O’Hare Airport Train Crash Causes Injury for 32 Passengers

Driver fatigue may have played a factor in the crash and derailment of a Chicago commuter train at O’Hare Airport early yesterday, which left dozens injured.  

The crash occurred at 2:52 a.m. on Monday, when the eight-car train failed to stop at the end of the Blue Line and jumped the track, sending the lead car actually up an escalator. At least 32 passengers reported suffering an injury, but indications suggest that none are considered life-threatening.

The cause of the train derailment is currently under investigation by the Chicago Transit Authority and the National Transportation Safety Board (NTSB). However, yesterday morning Robert Kelly, president of Amalgamated Transit Union Local 306, reported that the driver of the train was extremely tired at the time of the accident.

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The driver, so far unnamed, had worked a lot of overtime before the accident, Kelly claims. NTSB officials say the plan to interview her about the accident, but she was hospitalized at the time. It is unclear whether she has yet to be released or interviewed.

Service on the Blue Line of the Chicago commuter train, known as the “L” train, has been suspended between O’Hare and Rosemont. The line was undergoing some renovation at the time of the crash, but it is unknown whether that could have played a factor.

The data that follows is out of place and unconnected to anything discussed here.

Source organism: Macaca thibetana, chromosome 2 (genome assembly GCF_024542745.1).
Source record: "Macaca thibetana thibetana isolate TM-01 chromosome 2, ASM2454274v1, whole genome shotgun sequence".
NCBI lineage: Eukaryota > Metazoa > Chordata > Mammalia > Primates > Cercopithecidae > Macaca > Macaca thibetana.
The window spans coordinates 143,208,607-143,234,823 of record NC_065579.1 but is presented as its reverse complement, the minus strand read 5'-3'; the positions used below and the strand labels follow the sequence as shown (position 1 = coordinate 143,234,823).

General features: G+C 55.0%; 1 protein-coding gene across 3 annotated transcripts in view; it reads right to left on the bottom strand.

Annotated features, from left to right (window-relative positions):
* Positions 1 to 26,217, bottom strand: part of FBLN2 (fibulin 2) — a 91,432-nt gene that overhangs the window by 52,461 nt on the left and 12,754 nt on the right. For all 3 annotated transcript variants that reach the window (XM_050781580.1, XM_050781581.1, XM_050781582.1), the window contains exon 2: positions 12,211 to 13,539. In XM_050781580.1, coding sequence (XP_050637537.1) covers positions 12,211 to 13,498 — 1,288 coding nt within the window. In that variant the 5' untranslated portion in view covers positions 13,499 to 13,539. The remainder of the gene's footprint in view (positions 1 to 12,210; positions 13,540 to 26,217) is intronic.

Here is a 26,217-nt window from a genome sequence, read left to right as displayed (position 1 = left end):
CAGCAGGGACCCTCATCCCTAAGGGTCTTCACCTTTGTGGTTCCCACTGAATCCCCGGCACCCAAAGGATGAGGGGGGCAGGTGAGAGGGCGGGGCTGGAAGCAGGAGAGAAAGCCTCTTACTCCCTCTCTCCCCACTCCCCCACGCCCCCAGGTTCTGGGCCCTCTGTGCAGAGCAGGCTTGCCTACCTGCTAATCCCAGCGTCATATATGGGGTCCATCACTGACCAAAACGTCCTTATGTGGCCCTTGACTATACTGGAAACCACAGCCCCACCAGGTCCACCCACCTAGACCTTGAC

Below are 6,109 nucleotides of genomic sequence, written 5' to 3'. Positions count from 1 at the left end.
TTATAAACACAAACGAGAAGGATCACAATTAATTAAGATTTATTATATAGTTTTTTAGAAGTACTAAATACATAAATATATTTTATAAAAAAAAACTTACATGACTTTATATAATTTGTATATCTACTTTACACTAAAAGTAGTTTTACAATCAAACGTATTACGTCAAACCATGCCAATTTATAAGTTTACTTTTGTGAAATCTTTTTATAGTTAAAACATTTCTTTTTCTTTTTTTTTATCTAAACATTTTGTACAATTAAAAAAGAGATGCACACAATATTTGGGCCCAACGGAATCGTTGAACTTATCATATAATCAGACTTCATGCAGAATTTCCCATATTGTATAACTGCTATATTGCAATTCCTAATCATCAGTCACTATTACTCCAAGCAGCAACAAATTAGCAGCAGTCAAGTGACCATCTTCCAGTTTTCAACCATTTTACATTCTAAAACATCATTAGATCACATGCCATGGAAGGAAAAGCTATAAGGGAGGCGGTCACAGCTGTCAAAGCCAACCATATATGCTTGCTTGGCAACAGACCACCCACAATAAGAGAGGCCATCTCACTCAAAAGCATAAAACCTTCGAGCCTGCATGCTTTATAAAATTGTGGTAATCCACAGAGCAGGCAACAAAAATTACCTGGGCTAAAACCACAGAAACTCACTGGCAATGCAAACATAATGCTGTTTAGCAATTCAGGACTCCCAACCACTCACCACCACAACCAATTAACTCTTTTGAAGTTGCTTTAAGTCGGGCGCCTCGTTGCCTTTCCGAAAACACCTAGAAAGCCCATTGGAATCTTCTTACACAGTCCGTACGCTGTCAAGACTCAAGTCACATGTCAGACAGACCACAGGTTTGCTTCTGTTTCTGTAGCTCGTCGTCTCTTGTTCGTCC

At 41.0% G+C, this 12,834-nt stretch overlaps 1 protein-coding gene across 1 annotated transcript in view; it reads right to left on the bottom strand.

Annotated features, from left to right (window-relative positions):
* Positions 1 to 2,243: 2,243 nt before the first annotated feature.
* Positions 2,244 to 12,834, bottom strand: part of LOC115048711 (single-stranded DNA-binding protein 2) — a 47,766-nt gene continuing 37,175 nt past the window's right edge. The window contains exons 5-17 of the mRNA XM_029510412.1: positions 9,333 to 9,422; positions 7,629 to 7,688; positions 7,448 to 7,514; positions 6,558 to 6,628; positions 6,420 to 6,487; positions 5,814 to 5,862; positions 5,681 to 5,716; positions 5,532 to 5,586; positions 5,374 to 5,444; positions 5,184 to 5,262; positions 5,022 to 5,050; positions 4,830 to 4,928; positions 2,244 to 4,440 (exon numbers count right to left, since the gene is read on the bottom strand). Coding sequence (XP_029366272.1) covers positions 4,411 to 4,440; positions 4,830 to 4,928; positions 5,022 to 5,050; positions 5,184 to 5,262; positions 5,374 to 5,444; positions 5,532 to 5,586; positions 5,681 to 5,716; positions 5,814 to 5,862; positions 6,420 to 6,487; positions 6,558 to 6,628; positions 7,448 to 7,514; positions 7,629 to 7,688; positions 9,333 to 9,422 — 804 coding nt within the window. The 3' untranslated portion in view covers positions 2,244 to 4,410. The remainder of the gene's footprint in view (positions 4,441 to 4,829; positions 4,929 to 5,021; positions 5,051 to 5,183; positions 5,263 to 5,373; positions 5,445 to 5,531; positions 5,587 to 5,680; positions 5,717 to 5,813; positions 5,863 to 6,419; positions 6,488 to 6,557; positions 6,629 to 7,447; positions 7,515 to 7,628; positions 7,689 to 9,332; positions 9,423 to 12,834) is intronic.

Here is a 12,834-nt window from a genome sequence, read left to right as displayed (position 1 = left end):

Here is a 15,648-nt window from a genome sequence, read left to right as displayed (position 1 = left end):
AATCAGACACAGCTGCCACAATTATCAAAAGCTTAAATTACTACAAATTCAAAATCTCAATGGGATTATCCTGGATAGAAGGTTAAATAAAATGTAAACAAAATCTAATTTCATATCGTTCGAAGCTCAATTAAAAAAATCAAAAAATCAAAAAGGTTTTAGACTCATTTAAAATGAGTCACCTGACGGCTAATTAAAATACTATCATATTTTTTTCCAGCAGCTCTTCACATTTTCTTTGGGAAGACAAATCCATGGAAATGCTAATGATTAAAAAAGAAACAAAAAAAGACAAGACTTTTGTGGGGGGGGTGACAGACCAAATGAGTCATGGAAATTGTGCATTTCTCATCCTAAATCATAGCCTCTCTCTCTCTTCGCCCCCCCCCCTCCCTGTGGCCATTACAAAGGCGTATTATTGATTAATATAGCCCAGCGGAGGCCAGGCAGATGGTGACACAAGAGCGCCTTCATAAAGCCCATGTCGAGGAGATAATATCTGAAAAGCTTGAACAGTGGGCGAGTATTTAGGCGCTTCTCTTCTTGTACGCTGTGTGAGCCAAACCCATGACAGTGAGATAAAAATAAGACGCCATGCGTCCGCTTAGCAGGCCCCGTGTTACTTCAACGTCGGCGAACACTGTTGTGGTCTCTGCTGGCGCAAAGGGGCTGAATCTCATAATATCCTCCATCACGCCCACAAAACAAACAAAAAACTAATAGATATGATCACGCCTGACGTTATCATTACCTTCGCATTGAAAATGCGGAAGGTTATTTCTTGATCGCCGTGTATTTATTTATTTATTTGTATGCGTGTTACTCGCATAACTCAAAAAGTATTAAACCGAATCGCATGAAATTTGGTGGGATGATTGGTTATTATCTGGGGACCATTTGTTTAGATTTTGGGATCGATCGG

Both track work and driver fatigue have been factors in commuter crashes in recent years.

In December, a Metro-North train in New York City derailed after it went around a curve too fast. Four were killed and dozens injured in the crash. The driver admitted to “nodding off” and “falling into a daze at the controls” just before the accident.

In a D.C. Metro crash in June 2009, which led to nine deaths and more than 80 injuries, the accident was blamed on a faulty part of the track’s crash avoidance system. The Wee-Z bond sensor, which had been replaced just five days before the accident, was found to be defective and began intermittently losing its ability to detect trains. As a result, one train smashed into another with such force that many people were ejected from the train upon impact.

Even more deadly was a Los Angeles Metrolink commuter train accident in September 2008. That accident, blamed on the driver who was both fatigued and texting around the time of the crash, occurred when the commuter train collided head on with a Union Pacific freight train after running a red control light. The crash killed 25 people and injured 134.


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